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» Hatrack River Writers Workshop » Forums » Fragments and Feedback for Books » Music of the Spheres first 13

   
Author Topic: Music of the Spheres first 13
Jason R. Peters
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These are the first thireen lines of a far-future science fiction.

--

Sergeant Stephen Balance was about to commit mutiny, an act which he had never before considered possible.

It was not in his nature. You received you orders and carried them out; leave the second-guessing to officers and civilians. Yet for once, Balance was troubled to find himself hesitant to complete a mission, contemplating disobedience and rebellion. His orders were clear, precise. Even easy.

But they were wrong.

It wasn’t fear. The battered hulk of the enemy spacecraft before him was as devoid of risk as it was – almost – of life. His visor showed heat and radiation levels both WNL – potentially deadly to the naked skin, but no danger in combat gear. Balance wondered how much exposure his target faced. The

[This message has been edited by Kathleen Dalton Woodbury (edited October 12, 2010).]

[This message has been edited by Jason R. Peters (edited October 13, 2010).]


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MrsBrown
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Interesting tension, but it falls flat with too much explaining. Also, this opening has Point of View (POV) issues; you narrate from outside of him, then dip into his head, and then pull back out again. While that can be an appropriate technique, it needs to be done more seamlessly. Here is my rough suggestion:
quote:
Sergeant Stephen Balance was about to commit mutiny [cut--> , an act which he had never before considered possible]. It was not in his nature. Orders were meant to be carried out; leave the second-guessing to officers and civilians. [Cut--> Yet for once, Balance was troubled to find himself hesitant to complete a mission, contemplating disobedience and rebellion.] This mission’s orders were clear, precise--even easy--but they were wrong.

At this point I want to believe that we are heading toward the reason why the orders are wrong. “It wasn’t fear” is an unnecessary distraction/diversion.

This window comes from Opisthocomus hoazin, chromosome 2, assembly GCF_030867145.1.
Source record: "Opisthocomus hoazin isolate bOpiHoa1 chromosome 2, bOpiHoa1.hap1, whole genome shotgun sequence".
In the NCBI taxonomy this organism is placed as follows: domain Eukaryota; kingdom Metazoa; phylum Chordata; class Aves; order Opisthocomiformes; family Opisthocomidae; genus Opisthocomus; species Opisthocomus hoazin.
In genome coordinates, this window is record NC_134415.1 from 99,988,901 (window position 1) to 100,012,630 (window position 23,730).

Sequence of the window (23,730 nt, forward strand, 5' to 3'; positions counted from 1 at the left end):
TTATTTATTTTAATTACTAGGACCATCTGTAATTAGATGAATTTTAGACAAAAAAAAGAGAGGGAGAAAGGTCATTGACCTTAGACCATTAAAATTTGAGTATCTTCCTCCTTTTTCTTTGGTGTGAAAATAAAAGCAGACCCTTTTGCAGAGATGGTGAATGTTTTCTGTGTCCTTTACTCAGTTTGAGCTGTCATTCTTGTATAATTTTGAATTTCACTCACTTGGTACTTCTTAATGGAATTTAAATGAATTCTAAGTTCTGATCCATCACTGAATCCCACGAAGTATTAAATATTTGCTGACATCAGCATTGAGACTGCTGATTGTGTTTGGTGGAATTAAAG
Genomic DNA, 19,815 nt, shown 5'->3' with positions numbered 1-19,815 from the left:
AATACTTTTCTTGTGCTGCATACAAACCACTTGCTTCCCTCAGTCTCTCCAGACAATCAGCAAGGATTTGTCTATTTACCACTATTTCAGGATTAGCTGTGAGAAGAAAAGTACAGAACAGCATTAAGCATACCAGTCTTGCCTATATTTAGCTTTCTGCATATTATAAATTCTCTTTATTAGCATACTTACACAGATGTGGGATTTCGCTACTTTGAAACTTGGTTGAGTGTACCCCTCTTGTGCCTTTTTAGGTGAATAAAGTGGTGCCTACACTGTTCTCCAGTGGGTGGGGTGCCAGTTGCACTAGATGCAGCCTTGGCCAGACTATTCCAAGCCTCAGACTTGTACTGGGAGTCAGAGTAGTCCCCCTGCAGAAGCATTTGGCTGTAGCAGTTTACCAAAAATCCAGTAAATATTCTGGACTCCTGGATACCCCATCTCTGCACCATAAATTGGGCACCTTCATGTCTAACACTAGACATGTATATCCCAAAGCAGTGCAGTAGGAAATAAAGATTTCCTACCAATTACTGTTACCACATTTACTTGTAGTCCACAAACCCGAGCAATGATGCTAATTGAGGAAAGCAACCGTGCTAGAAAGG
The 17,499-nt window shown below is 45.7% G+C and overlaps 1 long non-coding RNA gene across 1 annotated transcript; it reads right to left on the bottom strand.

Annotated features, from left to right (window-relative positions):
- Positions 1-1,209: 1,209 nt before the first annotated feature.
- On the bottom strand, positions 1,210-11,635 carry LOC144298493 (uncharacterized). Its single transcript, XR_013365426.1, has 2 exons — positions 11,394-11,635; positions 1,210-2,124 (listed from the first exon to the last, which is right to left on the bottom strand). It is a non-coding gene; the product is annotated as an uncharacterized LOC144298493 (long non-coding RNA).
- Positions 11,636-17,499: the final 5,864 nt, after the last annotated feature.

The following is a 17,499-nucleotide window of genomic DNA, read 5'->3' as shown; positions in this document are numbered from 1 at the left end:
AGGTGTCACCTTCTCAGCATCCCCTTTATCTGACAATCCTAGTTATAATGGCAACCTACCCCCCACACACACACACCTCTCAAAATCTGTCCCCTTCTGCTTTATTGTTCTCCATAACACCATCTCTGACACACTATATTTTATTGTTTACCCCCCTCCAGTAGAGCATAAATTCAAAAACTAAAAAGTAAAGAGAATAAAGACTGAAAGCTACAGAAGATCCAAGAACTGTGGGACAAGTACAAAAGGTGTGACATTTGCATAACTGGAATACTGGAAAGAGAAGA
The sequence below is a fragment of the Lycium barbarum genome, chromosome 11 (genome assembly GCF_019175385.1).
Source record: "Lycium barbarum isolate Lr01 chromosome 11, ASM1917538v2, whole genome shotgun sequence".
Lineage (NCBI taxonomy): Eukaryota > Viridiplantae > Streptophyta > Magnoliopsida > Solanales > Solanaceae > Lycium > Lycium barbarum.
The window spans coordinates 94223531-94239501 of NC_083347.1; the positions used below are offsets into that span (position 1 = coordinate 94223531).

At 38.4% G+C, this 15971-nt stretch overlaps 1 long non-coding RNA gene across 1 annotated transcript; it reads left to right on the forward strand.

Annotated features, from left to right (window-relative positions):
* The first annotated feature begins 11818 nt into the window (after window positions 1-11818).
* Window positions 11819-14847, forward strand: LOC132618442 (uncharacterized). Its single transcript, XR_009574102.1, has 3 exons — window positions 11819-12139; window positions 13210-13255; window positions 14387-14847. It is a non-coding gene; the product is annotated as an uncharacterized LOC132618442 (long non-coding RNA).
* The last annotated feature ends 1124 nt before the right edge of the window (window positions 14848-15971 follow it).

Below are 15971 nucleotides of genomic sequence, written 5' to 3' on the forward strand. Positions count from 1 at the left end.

I want to know more about the lingering life. The phrase “ was as devoid of risk as it was – almost – of life” is awkward. Can these two ideas be separated?

I’m not clear on where he is. At first I assumed he’s inside a spacecraft, looking out the front window, but the visor and combat gear makes me think he’s outside his craft. Can the setting be clearer? How close is he (still distant or right next to it)?

What is WNL? That completely lost me.

[This message has been edited by MrsBrown (edited October 13, 2010).]


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WouldBe
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I think this has potential, which would be strengthened by generally tightening it up. The MC is a military guy; they must think quickly, sometimes, and get to the point. Perhaps this opening should reflect that atmosphere.

Just as an example: Sergeant Stephen Balance was about to commit mutiny, an act alien to him.

I guess WNL is 'within normal limits.'

I too thought this was awkward: ...it was – almost – of life.

On re-reading, I didn't know why I tripped on this, but on first reading, I was wondering who was wrong: 'But they were wrong.' Maybe: 'But wrong.' Perhaps join it with the previous paragraph where the 'Even easy' sentence has the same beat.

Good luck with it.


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Jennywinnie
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Hey I liked the first few lines a lot, but then the WNL thing kind of bumped me out of the story. I wouldn't mind taking a look at a chapter or two, if you need reader on something.

Cheers.


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